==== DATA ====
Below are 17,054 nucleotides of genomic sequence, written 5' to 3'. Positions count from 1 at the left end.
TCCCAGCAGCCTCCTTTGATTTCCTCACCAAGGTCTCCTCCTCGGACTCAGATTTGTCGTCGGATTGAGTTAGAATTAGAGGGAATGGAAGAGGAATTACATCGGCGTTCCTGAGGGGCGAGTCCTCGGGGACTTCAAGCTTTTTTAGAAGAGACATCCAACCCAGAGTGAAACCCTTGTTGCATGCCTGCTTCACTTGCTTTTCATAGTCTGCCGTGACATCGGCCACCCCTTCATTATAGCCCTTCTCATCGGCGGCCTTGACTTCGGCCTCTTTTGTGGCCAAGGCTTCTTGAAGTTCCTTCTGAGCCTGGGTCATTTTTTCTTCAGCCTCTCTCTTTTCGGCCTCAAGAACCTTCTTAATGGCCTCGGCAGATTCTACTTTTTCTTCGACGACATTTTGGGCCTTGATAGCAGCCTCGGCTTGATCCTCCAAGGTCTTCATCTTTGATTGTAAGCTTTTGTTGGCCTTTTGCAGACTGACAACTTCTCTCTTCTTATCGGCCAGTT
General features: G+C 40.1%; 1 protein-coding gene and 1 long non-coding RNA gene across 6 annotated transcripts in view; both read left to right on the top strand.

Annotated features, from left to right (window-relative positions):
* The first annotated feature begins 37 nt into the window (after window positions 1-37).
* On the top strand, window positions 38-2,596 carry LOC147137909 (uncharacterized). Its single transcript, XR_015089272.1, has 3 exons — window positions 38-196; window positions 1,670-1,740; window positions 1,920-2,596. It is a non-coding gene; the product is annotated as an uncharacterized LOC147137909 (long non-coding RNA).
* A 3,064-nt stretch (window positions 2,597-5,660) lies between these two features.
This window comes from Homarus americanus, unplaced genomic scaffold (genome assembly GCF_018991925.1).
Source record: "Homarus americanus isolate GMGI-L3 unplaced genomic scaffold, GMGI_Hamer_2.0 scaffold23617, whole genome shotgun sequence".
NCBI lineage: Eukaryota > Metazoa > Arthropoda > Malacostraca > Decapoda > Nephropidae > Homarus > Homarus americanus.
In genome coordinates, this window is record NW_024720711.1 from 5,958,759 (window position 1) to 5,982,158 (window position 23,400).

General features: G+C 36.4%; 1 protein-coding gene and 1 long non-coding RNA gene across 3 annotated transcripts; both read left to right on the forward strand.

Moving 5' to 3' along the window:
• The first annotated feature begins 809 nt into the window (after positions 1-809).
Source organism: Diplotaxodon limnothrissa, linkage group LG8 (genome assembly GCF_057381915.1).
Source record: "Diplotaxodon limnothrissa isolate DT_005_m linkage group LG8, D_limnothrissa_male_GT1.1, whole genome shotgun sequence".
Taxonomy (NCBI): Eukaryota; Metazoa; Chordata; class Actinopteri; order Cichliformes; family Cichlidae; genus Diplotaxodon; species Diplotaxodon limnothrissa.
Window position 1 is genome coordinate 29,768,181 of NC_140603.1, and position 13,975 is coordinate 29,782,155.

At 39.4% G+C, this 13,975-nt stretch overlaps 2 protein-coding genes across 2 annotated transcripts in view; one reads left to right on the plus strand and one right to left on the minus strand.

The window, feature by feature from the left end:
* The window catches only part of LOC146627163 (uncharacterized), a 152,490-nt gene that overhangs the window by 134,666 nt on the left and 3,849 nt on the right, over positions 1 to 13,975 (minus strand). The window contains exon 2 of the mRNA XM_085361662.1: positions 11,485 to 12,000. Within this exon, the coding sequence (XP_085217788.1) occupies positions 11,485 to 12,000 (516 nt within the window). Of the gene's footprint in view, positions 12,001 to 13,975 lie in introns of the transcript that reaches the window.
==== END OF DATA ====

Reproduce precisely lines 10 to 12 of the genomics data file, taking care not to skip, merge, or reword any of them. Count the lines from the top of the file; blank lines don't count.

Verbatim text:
NCBI lineage: Eukaryota > Metazoa > Arthropoda > Malacostraca > Decapoda > Nephropidae > Homarus > Homarus americanus.
In genome coordinates, this window is record NW_024720711.1 from 5,958,759 (window position 1) to 5,982,158 (window position 23,400).

General features: G+C 36.4%; 1 protein-coding gene and 1 long non-coding RNA gene across 3 annotated transcripts; both read left to right on the forward strand.